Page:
Cleaning Up Coal

by Ian Torrens, Dir.; Environmental Control, Electric Power Research Institute, P.O. Box 10412, Palo Alto, CA 94303,

Serial Information: Civil Engineering—ASCE, 1990, Vol. 60, Issue 10, Pg. 62-65

Document Type: Feature article


Coal, which fueled the industrial revolution in the 19th century and two wars in the 20th, should continue to be a major power source well into the 21st century. Its abundance keeps the cost low, but concerns over acid rain, toxics in the air and global warming could change that. Can coal rise to the environmental challenge? Utilities must find ways to comply with strict limits on polluting emissions and increase conversion efficiency well above the present 35%. The issues involved are both technological and economic: In what ways and at what price can coal be transformed into useful energy while reducing its environmental impact to a level society can accept? Over the past decade, the high cost of environmental control in new powerplants and the growing likelihood of new emissions regulations on existing plants led to the development of a family of clean-coal technologies designed to provide more effctive and economical control options.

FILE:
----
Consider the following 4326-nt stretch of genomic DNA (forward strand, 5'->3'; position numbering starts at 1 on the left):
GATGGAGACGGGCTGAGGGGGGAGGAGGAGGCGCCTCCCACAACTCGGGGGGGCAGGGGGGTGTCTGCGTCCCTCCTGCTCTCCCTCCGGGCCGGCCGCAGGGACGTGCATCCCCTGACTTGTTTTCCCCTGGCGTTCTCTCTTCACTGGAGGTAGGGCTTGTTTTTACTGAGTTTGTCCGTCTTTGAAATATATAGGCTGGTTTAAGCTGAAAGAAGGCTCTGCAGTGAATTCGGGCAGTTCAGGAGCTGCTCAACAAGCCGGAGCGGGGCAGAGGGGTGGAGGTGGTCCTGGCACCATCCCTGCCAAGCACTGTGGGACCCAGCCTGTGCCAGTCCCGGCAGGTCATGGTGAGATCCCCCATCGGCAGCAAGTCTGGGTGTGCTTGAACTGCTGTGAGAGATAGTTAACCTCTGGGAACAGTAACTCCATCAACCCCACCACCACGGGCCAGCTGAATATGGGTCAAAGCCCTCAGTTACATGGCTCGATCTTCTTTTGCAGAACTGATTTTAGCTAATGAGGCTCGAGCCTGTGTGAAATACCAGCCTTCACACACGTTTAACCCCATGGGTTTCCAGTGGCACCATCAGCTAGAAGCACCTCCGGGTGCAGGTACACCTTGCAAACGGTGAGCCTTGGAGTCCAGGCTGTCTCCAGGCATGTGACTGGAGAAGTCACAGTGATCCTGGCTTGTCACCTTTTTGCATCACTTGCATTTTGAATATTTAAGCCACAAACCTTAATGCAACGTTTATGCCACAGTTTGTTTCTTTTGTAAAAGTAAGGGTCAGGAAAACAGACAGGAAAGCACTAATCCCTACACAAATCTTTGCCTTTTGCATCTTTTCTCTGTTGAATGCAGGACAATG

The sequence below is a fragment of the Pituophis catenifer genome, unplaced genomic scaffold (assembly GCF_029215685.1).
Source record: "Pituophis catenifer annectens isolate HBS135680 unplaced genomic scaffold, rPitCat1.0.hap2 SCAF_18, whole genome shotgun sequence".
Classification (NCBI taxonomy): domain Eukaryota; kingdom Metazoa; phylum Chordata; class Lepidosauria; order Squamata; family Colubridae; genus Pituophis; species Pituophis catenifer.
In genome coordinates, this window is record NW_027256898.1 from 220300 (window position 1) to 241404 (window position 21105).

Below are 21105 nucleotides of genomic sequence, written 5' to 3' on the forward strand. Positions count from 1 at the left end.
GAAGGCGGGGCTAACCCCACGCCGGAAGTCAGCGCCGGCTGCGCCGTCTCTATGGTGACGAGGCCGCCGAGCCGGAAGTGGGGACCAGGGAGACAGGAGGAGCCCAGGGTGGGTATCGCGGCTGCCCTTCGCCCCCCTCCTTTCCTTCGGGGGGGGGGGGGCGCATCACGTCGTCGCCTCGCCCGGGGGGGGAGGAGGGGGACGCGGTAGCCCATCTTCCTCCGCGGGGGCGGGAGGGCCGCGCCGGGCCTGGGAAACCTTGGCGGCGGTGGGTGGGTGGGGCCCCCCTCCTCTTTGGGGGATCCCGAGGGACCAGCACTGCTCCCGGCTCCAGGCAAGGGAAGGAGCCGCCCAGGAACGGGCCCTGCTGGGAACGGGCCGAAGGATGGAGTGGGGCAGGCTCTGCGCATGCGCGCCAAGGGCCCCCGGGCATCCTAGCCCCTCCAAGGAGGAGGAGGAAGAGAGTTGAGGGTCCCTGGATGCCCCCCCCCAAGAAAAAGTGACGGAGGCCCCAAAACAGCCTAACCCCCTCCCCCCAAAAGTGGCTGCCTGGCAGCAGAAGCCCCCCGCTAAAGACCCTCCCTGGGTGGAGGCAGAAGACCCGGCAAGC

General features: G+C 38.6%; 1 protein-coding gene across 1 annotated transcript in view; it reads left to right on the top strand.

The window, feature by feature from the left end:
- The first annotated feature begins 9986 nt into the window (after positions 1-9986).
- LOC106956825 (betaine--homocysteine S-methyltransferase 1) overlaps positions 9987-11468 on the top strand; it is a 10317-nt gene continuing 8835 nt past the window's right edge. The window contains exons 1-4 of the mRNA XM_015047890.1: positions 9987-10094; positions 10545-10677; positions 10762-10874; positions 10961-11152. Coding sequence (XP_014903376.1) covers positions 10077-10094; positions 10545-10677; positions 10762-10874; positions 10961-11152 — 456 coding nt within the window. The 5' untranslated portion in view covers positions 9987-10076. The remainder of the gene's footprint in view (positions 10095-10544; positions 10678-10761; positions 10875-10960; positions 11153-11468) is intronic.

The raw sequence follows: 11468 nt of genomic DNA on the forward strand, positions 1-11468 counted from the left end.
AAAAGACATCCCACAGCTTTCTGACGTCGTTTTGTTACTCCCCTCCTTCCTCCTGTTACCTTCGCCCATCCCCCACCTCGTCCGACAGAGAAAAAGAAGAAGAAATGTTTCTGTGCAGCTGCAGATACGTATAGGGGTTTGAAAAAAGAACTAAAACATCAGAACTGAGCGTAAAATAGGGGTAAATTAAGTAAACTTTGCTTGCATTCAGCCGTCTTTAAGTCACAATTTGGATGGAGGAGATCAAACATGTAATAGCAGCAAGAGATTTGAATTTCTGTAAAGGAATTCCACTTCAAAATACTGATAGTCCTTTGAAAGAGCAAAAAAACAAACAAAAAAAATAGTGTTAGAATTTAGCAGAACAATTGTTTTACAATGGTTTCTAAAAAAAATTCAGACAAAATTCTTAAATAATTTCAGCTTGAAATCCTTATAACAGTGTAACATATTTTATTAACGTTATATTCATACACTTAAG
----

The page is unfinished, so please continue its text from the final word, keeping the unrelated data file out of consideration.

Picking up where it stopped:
Subject Headings: Coal | Acid rain | Emissions | Economic factors | Power plants | Toxicity | Global warming | Pricing

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